Silent Film Wednesdays at the Stanford Theatre 7: The Fast Worker

For the penultimate Wednesday night of the silent film series, the Stanford Theatre again featured Reginald Denny, this time in The Fast Worker, a 1924 farce of mistaken identity. In The Fast Worker, Denny plays Terry Brock, whom we see at the beginning of the film meeting his old friend Roxbury Medcroft (Richard Tucker).  Medcroft  needs a favor of Brock, the likes of which I can only imagine occurring in fiction: he wishes for Brock to go on vacation in Catalina as Medcroft. Apparently, to avoid losing out on a business deal, Medcroft must be in two places at the same time. It’s only when the men get to the train station that Brock realizes he will be traveling with Medcroft’s family, which includes sharing a compartment on the train from New York to California with Medcroft’s wife (Ellen Grey Terry). It’s funny — when watching these old films, I take for granted that the fashions and mores will be different, but find myself frequently jolted by the differences of technology…they’re not taking a flight that will get them across the country in the same day; they’ll probably be on that train for a week!

Needless to say, complications ensue. Brock immediately falls for his new “sister-in-law”, Connie, played by the delightful Laura LaPlante. Connie is being pursued by the dorkiest looking womanizer I’ve seen in a film: a tennis player named Freddie Ulstervelt (Lee Moran), who has 56 outfits and 17 girlfriends, all of which he changes as frequently as possible, according to the title card. Brock also has to contend with his “daughter”, Toodles (Muriel Frances Dana), who happily calls him “Daddy” as long as he’s taking her to the beach and buying her treats. This little girl is a master blackmailer.

Full of overheard conversations, wardrobe malfunctions, physical comedy, and a spectacular car chase, The Fast Worker was a lot of fun. Denny and LaPlante are so charming together that it’s easy to put aside the absurdity of the plot and to simply enjoy their chemistry.

The first short film shown this week was part 10 of a 15 part serial from 1923, Plunder, starring Pearl White, also known as “queen of the serials”. Obviously, we were dropped into the story 2/3 of the way in, having just the opening titles to catch us up with the story. White plays Pearl Travers, who is competing with her sworn Enemy, Jude Deering, to find treasure. Her boyfriend has been kidnapped. We see him tied up in an armchair, being threatened with black ash that supposedly steals one’s soul. It was all a bit ridiculous — and all I could think of was the comfy chair in Monty Python’s “Spanish Inquisition” sketch. It was cool to see part of a serial just for the history, but I can’t say I feel I’ve missed out by not seeing the rest of the story.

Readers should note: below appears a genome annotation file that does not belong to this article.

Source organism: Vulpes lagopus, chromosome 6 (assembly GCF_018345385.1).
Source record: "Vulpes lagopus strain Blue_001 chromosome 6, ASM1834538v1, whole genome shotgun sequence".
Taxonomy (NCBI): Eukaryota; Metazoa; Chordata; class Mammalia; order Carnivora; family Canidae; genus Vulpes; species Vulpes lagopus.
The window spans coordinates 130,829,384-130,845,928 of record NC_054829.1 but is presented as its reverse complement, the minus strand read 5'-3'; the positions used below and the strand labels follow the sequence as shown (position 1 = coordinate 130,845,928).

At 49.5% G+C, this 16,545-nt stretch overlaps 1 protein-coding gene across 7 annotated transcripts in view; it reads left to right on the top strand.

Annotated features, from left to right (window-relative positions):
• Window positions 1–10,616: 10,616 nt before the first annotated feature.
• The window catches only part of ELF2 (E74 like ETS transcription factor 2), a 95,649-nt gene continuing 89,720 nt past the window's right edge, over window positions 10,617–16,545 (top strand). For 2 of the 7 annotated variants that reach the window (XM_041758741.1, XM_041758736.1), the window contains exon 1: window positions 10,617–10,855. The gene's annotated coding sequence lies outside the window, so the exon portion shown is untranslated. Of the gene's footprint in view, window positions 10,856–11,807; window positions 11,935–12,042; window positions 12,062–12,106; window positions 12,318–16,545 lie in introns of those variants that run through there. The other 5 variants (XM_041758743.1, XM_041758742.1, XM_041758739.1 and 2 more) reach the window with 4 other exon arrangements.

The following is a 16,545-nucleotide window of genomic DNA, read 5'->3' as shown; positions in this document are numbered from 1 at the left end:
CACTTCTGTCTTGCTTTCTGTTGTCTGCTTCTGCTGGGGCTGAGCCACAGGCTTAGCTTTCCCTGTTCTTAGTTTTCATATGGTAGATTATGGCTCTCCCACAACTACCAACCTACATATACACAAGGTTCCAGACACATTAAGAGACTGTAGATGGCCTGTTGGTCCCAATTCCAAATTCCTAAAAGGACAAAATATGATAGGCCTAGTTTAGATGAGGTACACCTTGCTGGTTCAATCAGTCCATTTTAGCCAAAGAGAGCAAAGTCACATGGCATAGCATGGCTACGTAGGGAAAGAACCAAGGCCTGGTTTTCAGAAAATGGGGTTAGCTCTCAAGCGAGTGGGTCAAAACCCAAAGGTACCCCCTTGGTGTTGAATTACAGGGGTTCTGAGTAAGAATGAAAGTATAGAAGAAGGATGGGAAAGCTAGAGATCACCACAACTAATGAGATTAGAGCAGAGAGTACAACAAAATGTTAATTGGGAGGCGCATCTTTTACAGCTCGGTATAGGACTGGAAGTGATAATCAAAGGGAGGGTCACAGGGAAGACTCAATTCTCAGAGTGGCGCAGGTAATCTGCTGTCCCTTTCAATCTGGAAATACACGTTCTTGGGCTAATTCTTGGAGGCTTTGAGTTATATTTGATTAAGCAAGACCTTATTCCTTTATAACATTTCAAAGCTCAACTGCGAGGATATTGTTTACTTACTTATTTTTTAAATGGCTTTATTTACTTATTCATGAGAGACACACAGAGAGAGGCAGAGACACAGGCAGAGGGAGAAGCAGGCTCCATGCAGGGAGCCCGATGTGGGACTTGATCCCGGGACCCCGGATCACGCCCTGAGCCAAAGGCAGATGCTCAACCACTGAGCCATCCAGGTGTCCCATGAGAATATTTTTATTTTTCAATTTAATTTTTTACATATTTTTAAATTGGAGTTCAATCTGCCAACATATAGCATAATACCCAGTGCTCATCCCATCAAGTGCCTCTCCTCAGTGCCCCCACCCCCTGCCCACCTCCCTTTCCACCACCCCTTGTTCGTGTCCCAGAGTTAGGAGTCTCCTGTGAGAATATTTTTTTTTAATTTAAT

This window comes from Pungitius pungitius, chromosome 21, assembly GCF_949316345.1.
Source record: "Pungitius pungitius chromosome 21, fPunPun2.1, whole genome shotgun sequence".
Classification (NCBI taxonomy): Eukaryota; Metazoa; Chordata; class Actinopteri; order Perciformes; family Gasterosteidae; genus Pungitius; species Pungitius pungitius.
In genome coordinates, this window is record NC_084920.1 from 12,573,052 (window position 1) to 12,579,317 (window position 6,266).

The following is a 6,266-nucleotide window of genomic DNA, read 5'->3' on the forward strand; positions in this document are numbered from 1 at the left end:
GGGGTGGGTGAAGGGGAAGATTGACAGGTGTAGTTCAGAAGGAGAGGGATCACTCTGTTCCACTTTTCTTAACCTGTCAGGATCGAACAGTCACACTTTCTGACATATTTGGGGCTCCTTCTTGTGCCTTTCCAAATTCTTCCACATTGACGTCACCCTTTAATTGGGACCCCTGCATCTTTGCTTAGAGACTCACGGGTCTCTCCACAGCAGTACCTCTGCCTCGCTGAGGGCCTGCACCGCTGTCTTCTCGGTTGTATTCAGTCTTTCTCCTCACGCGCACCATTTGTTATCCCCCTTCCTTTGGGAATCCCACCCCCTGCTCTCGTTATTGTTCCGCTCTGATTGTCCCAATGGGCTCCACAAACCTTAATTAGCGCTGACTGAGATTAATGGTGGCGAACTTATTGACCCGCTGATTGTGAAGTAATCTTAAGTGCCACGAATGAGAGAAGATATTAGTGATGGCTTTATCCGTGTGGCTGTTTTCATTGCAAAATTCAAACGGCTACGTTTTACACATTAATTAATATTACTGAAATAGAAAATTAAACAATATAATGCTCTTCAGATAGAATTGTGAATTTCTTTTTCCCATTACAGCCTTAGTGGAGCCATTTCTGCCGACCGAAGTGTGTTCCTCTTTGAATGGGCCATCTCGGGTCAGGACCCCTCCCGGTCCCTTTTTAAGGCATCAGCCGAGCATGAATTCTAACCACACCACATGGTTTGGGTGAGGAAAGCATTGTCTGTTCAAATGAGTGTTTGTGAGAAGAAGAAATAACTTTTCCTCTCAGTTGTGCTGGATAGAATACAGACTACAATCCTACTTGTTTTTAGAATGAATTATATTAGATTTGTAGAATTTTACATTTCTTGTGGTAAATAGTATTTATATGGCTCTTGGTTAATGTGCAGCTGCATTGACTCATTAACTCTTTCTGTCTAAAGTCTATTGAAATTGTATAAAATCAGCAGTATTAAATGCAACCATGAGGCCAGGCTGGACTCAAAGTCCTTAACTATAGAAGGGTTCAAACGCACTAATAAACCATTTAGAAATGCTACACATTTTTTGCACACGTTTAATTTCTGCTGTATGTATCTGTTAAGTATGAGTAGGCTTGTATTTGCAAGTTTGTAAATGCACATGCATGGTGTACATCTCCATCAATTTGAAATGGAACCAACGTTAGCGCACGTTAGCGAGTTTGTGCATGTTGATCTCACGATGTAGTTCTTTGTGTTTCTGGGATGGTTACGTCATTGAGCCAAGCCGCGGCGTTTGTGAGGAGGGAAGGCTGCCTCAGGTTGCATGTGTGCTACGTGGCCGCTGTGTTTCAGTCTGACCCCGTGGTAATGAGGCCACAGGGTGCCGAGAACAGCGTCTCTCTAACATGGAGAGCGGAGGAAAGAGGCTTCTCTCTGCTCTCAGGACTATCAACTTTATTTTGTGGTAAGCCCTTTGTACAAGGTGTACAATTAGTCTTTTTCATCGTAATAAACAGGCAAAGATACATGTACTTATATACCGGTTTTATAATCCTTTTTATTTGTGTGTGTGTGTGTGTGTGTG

The evening ended with two Charley Chase comedies produced by Hal Roach.  The first, Charley My Boy (1926), directed by Leo McCarey, starred Chase as the eponymous Charley, who spends his day trying to get a job and a girl (who, of course is his new boss’s daughter).  He doesn’t make a great impression on the boss (Walter James) when he falls asleep on the job thanks to a co-worker’s prank. It only gets worse when he shows up at the boss’s home for dinner and still can’t stay awake. He shows up to dinner in plus fours, which leads to a great payoff. The second, Assistant Wives (1927), was directed by Chase’s younger brother, James Parrott. Chase is desperate to get a raise so that he no longer has to bring his lunch to work. When his boss doesn’t believe that he’s married and therefore deserving of a raise, Chase talks a waitress from the diner across the street into pretending to be his wife. The boss, played by Eugene Pallette, immediately invites himself to dinner and total mayhem ensues. The Chase shorts were so fun, albeit absolutely implausible, that I wondered why I had never heard of this brilliant comedian.

As usual, the entire program was brilliantly accompanied by Dennis James on The Mighty Wurlitzer.

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